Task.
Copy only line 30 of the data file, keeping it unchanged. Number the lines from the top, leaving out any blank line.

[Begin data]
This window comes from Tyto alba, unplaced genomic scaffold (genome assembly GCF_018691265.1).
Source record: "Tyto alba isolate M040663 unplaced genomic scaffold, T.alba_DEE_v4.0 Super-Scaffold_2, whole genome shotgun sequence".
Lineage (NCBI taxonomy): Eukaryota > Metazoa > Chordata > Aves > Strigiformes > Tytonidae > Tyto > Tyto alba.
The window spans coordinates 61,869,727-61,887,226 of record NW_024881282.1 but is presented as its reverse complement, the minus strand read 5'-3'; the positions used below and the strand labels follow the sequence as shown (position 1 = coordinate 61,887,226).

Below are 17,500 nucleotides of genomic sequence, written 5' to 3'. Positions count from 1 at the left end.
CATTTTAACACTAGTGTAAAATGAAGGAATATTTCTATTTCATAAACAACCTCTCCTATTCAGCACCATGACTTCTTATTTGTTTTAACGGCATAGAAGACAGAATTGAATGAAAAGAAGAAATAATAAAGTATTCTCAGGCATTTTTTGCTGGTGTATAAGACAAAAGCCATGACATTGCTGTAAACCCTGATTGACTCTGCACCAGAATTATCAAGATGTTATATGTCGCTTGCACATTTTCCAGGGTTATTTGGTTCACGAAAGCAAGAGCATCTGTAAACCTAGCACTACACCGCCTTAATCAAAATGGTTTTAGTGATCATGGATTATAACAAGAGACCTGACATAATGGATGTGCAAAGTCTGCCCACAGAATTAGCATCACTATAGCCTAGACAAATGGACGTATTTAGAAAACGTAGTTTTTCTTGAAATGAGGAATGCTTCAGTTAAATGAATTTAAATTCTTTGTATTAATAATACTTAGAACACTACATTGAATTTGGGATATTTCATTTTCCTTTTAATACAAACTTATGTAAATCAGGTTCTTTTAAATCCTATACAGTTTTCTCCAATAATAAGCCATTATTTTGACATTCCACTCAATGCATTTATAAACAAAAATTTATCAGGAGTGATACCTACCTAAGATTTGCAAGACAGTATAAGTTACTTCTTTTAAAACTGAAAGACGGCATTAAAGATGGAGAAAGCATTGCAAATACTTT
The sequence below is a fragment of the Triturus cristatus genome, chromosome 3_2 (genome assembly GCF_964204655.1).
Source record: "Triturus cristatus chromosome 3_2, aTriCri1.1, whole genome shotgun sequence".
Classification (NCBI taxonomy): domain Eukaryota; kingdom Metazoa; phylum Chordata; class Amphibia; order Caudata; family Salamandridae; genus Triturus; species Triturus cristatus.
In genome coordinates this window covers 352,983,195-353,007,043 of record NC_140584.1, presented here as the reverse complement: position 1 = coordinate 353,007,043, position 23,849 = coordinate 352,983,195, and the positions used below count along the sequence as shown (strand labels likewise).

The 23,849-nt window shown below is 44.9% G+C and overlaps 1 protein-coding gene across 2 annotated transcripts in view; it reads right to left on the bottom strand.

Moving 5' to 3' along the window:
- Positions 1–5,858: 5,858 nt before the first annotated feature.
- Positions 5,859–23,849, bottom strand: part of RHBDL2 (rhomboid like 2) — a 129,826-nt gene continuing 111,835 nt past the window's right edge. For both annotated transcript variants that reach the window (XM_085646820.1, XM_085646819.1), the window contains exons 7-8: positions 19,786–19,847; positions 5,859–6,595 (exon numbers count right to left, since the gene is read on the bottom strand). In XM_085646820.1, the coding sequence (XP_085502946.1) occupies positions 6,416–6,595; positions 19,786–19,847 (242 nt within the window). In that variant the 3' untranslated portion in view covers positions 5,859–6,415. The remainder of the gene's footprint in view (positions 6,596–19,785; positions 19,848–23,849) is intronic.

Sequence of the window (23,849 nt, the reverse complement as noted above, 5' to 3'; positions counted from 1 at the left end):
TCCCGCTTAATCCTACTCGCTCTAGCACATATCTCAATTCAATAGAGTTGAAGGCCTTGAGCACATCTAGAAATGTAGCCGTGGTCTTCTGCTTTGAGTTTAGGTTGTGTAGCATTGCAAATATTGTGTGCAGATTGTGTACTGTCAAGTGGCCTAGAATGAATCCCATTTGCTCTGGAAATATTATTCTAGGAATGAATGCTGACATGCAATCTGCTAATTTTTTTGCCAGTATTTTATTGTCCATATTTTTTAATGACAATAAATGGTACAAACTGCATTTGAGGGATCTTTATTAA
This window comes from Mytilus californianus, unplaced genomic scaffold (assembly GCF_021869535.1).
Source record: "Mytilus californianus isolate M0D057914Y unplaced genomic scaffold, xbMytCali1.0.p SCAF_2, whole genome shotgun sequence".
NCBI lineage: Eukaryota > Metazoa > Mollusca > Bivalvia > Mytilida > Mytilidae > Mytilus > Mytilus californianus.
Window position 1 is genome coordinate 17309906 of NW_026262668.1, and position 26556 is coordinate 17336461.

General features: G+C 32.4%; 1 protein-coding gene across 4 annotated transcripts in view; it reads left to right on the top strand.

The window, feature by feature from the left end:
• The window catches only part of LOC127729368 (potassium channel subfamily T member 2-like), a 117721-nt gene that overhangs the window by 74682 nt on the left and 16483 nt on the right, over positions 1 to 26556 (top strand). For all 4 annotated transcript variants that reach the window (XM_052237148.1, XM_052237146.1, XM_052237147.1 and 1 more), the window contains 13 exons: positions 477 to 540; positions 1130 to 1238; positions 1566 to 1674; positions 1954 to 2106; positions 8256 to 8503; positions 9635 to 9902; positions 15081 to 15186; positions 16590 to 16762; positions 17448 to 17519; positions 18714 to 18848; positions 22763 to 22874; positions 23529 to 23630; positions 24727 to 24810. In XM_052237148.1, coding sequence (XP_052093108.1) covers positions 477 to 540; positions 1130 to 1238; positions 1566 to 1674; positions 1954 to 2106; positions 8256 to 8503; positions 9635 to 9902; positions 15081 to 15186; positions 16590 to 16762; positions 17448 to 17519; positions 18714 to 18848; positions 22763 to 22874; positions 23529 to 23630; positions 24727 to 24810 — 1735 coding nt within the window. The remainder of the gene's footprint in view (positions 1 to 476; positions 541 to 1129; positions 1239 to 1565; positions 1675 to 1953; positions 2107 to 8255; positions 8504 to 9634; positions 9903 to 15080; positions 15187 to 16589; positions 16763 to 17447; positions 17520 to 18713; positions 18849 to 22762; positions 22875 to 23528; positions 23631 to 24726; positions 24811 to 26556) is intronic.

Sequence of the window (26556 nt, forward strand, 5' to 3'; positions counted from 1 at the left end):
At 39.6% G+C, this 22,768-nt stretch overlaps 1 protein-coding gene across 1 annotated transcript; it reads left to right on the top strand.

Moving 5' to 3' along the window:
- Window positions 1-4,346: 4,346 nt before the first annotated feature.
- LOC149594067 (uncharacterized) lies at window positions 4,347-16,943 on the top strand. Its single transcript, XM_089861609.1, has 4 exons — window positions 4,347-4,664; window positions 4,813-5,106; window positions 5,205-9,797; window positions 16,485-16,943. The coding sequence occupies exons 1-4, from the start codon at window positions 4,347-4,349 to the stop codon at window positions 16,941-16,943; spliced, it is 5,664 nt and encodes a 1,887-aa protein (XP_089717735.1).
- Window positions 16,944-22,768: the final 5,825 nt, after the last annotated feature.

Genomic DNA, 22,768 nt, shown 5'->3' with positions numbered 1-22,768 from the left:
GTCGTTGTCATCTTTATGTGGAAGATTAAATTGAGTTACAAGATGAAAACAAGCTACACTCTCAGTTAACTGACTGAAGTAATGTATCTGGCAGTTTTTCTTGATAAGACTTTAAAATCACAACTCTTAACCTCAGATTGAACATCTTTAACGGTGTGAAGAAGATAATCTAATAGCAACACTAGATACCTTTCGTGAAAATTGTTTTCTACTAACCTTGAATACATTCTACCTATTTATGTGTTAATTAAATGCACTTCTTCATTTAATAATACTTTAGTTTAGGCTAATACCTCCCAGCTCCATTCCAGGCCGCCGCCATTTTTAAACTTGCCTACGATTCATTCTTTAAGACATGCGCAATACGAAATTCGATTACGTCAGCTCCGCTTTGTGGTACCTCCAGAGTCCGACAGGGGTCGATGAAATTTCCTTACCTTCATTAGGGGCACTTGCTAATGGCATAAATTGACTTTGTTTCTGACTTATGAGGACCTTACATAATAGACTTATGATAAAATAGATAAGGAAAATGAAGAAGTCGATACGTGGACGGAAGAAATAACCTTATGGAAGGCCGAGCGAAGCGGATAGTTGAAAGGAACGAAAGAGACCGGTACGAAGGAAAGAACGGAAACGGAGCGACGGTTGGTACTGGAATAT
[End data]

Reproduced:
Genomic DNA, 22,768 nt, shown 5'->3' with positions numbered 1-22,768 from the left: